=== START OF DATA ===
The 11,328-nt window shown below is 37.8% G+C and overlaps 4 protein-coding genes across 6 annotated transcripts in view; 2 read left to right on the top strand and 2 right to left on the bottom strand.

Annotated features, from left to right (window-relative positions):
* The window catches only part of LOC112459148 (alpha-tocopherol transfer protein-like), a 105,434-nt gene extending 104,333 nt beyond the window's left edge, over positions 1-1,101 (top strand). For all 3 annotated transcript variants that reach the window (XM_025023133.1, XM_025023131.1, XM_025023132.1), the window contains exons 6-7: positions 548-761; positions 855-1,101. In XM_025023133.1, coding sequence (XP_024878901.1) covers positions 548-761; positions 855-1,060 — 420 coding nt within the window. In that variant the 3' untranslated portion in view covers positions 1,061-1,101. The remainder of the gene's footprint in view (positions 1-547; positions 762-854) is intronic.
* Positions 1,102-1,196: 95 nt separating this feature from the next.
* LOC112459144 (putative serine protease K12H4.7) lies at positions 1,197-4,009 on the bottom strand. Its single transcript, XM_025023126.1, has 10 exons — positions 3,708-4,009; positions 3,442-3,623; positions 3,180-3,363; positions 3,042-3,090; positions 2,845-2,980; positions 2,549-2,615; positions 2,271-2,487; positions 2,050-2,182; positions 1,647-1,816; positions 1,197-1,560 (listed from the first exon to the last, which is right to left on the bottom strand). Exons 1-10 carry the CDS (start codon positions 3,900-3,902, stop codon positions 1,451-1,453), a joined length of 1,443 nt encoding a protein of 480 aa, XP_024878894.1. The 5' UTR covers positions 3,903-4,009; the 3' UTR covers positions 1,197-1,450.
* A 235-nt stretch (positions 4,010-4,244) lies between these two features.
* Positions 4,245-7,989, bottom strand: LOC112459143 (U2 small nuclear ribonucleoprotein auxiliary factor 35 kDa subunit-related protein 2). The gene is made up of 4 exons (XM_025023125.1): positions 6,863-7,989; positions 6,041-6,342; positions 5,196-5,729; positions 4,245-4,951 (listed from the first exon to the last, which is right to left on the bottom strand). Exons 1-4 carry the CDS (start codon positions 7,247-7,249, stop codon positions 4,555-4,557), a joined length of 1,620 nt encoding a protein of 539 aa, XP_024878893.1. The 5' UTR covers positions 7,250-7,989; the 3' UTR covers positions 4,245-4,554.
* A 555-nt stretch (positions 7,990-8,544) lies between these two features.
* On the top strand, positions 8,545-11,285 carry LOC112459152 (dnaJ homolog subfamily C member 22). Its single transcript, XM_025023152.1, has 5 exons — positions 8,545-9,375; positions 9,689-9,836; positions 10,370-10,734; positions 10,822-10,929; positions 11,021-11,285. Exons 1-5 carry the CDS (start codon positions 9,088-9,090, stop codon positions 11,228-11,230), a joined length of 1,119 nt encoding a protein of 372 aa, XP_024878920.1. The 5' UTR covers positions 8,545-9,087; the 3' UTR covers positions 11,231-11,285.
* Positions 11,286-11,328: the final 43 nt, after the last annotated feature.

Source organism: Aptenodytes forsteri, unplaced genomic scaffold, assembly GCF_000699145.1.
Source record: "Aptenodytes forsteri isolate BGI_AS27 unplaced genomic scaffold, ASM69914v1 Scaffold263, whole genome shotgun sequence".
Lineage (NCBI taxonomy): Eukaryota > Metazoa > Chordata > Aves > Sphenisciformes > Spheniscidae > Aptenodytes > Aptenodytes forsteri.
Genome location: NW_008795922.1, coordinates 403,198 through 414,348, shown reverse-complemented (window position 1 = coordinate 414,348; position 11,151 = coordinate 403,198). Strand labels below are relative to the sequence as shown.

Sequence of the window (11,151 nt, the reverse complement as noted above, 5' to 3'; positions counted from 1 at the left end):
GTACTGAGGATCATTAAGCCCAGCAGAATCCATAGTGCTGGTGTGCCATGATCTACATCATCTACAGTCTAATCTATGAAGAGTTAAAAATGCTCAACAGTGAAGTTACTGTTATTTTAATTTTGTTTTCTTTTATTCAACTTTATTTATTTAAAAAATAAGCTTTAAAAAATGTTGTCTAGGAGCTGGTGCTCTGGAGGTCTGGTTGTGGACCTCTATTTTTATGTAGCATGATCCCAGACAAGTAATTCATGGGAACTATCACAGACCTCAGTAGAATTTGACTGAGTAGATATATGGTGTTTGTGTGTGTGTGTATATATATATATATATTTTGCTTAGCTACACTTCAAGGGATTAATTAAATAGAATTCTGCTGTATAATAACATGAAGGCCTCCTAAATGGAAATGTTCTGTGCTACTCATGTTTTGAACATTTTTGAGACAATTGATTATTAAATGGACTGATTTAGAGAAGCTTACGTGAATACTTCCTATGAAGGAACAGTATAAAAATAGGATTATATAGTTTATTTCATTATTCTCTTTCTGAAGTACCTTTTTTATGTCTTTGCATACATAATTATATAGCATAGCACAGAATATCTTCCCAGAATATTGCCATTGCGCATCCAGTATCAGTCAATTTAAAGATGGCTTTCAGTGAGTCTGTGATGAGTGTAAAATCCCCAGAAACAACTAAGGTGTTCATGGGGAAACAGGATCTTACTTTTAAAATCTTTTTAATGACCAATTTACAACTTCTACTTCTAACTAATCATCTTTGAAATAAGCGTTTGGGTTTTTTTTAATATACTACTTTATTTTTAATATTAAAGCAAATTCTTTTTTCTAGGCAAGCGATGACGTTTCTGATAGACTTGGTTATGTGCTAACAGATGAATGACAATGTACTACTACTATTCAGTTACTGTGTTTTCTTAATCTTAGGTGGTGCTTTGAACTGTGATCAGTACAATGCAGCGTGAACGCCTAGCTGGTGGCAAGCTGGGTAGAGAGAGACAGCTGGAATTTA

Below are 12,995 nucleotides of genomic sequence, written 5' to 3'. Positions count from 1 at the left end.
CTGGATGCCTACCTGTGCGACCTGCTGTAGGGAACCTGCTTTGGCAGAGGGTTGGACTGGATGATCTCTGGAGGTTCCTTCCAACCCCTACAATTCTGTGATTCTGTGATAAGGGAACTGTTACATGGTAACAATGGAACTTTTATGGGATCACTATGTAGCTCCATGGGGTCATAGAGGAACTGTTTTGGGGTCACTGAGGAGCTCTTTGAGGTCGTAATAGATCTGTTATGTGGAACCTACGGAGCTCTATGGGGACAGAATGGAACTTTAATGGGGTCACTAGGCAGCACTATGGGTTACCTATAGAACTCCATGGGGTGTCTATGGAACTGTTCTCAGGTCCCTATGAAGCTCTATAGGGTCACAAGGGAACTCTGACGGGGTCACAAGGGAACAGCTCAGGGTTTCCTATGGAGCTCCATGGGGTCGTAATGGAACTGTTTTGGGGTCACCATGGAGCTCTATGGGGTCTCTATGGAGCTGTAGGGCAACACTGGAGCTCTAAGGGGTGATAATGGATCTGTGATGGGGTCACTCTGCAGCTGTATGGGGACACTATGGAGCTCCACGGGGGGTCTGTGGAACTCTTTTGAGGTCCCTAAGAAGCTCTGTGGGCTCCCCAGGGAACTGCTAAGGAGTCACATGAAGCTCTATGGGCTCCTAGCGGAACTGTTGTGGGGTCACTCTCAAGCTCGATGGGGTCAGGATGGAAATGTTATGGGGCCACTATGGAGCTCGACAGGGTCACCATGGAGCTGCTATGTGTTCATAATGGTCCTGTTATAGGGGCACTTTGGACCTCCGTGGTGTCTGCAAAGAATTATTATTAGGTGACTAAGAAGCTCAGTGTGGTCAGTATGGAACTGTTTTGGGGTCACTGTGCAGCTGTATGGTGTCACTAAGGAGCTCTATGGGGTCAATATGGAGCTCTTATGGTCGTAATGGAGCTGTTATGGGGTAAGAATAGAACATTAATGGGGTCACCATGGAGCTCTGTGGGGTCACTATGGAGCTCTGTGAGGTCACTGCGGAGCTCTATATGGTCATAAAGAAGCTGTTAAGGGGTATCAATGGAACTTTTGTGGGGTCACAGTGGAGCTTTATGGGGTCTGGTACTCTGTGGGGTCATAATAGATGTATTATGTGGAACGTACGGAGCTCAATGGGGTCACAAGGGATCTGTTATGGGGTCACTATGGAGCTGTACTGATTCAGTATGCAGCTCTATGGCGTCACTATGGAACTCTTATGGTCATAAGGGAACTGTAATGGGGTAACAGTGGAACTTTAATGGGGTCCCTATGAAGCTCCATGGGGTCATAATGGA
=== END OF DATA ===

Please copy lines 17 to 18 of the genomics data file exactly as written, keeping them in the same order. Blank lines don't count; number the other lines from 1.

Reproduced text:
Below are 12,995 nucleotides of genomic sequence, written 5' to 3'. Positions count from 1 at the left end.
CTGGATGCCTACCTGTGCGACCTGCTGTAGGGAACCTGCTTTGGCAGAGGGTTGGACTGGATGATCTCTGGAGGTTCCTTCCAACCCCTACAATTCTGTGATTCTGTGATAAGGGAACTGTTACATGGTAACAATGGAACTTTTATGGGATCACTATGTAGCTCCATGGGGTCATAGAGGAACTGTTTTGGGGTCACTGAGGAGCTCTTTGAGGTCGTAATAGATCTGTTATGTGGAACCTACGGAGCTCTATGGGGACAGAATGGAACTTTAATGGGGTCACTAGGCAGCACTATGGGTTACCTATAGAACTCCATGGGGTGTCTATGGAACTGTTCTCAGGTCCCTATGAAGCTCTATAGGGTCACAAGGGAACTCTGACGGGGTCACAAGGGAACAGCTCAGGGTTTCCTATGGAGCTCCATGGGGTCGTAATGGAACTGTTTTGGGGTCACCATGGAGCTCTATGGGGTCTCTATGGAGCTGTAGGGCAACACTGGAGCTCTAAGGGGTGATAATGGATCTGTGATGGGGTCACTCTGCAGCTGTATGGGGACACTATGGAGCTCCACGGGGGGTCTGTGGAACTCTTTTGAGGTCCCTAAGAAGCTCTGTGGGCTCCCCAGGGAACTGCTAAGGAGTCACATGAAGCTCTATGGGCTCCTAGCGGAACTGTTGTGGGGTCACTCTCAAGCTCGATGGGGTCAGGATGGAAATGTTATGGGGCCACTATGGAGCTCGACAGGGTCACCATGGAGCTGCTATGTGTTCATAATGGTCCTGTTATAGGGGCACTTTGGACCTCCGTGGTGTCTGCAAAGAATTATTATTAGGTGACTAAGAAGCTCAGTGTGGTCAGTATGGAACTGTTTTGGGGTCACTGTGCAGCTGTATGGTGTCACTAAGGAGCTCTATGGGGTCAATATGGAGCTCTTATGGTCGTAATGGAGCTGTTATGGGGTAAGAATAGAACATTAATGGGGTCACCATGGAGCTCTGTGGGGTCACTATGGAGCTCTGTGAGGTCACTGCGGAGCTCTATATGGTCATAAAGAAGCTGTTAAGGGGTATCAATGGAACTTTTGTGGGGTCACAGTGGAGCTTTATGGGGTCTGGTACTCTGTGGGGTCATAATAGATGTATTATGTGGAACGTACGGAGCTCAATGGGGTCACAAGGGATCTGTTATGGGGTCACTATGGAGCTGTACTGATTCAGTATGCAGCTCTATGGCGTCACTATGGAACTCTTATGGTCATAAGGGAACTGTAATGGGGTAACAGTGGAACTTTAATGGGGTCCCTATGAAGCTCCATGGGGTCATAATGGA